‘Just a diagnosis’
by Ricky Leroux
September 05, 2014 04:00 AM | 6575 views | 0 0 comments | 32 32 recommendations | email to a friend | print
Taylor Carstens is seated with her Lassiter High School bandmates while a football team takes at Kell. <br>Staff/Jeff Stanton
Taylor Carstens is seated with her Lassiter High School bandmates while a football team takes at Kell.
Staff/Jeff Stanton
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Carstens practices clarinet at her home while sitting at the family piano so she can read her sheet music.
Carstens practices clarinet at her home while sitting at the family piano so she can read her sheet music.
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Carstens says one of her favorite pastimes is to sit on a swing in the front yard of her parents’ home, where she can enjoy nature and fresh air while thinking about life.
Carstens says one of her favorite pastimes is to sit on a swing in the front yard of her parents’ home, where she can enjoy nature and fresh air while thinking about life.
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The Carstens family at last Friday’s Lassiter High School football game. From left, mom Karen, Taylor, 16, Erik, 15, and dad Scott. Karen and Scott met while both were students at Florida State University in the early ’90s.
The Carstens family at last Friday’s Lassiter High School football game. From left, mom Karen, Taylor, 16, Erik, 15, and dad Scott. Karen and Scott met while both were students at Florida State University in the early ’90s.
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Carstens performs with the Lassiter High School marching band before the Kell game.
Carstens performs with the Lassiter High School marching band before the Kell game.
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Music changed Taylor Carstens’ life.

The Lassiter High School junior and member of the marching band was diagnosed with autism when she was about 2 years old.

Her mother, Karen Carstens, said while her daughter is on the high-functioning end of the condition’s spectrum, there were still things she once wasn’t able to do.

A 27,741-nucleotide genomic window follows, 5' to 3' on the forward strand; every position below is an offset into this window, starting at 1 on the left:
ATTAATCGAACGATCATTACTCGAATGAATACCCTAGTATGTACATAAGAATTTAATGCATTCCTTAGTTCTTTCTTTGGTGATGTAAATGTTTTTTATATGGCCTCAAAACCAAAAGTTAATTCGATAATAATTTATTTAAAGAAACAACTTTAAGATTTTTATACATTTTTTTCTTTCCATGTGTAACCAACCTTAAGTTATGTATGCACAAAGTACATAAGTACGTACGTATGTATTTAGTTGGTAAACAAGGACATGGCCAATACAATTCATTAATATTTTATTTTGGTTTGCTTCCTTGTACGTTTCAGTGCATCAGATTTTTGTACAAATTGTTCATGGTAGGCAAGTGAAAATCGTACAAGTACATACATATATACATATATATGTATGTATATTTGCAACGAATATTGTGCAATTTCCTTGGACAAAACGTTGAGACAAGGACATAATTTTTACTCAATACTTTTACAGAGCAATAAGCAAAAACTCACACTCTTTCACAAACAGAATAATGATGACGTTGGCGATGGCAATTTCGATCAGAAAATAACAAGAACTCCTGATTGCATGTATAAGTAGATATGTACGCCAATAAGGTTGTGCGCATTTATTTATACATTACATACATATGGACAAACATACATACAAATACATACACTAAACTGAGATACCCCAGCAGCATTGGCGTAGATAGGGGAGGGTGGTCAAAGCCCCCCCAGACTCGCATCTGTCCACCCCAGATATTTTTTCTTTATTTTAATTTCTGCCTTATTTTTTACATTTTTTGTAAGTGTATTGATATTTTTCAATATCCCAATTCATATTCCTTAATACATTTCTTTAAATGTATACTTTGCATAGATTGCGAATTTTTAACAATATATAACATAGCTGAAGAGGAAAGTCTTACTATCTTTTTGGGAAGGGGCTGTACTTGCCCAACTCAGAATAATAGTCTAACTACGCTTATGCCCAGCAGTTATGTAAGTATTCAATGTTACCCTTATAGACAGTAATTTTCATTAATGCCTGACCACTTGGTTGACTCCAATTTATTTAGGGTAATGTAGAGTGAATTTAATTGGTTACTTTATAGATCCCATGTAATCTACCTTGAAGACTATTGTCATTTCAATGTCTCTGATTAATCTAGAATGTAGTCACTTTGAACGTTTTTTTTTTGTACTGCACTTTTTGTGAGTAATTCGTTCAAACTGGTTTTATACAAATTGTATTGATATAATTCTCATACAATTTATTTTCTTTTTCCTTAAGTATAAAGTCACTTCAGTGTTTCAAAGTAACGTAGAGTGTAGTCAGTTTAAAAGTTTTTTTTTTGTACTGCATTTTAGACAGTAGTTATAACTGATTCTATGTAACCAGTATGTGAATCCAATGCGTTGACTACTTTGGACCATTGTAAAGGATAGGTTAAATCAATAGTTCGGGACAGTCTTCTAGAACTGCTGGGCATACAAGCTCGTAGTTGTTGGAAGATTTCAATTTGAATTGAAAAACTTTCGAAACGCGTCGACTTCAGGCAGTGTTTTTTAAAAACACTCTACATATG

For instance, Taylor formerly had to sleep with a white noise machine because she was scared of unexpected, loud sounds.

The family even had to bring the machine on vacations and camping trips.

“The level of anxiety that came because of that fear was so intense for her that we would travel with this sound machine,” Karen Carstens said. “And she wouldn’t sleep without it.”

Her mother said Taylor would also use words in an atypical way or simply repeat words or phrases she had heard in order to communicate.

“It’s called echolalia, and what that means is that instead of using language constructively, they repeat the words,” Karen Carstens said. “So, for example, when she was little, I would say, ‘Taylor, do you want a drink of water?’ And then, I would give her the drink. So, when she was thirsty, she would say to me, ‘Taylor, do you want a drink of water?’ because she associated that clump of words with getting a drink without understanding.”

Because of her condition, Taylor needed special attention in school. After her diagnosis, Taylor was enrolled in a special needs pre-kindergarten program in Orlando, which her parents say helped her learn language and how to communicate.

“I cannot say enough good things about early intervention,” Taylor’s father, Scott Carstens, said.

The Carstens moved to Cobb County in 2005. Taylor said she was initially scared of the move.

“And then Mom said it’d be a new adventure,” Taylor said. “And then we moved here. I really liked the neighborhood a lot.”

Taylor was given an individualized education plan in elementary school, which is created for students with special needs to inform teachers about what the student needs help with to be successful, Karen Carstens said.

“When she started school, she had a lot of goals,” she said. “There were lots of things we were working on, in all areas and all subjects and behavior and social and speech. And she had occupational therapy for hand strength and all those kinds of things.”

Taylor’s life changed in fourth grade, however, when she started playing the recorder while enrolled at Shallowford Falls Elementary School. She found she had a natural talent for music and never looked back.

Taylor said it’s hard to explain why she was drawn to music. She said she has fun playing songs and it can be really exciting, but most of all, “it really helps me communicate in something beyond language.”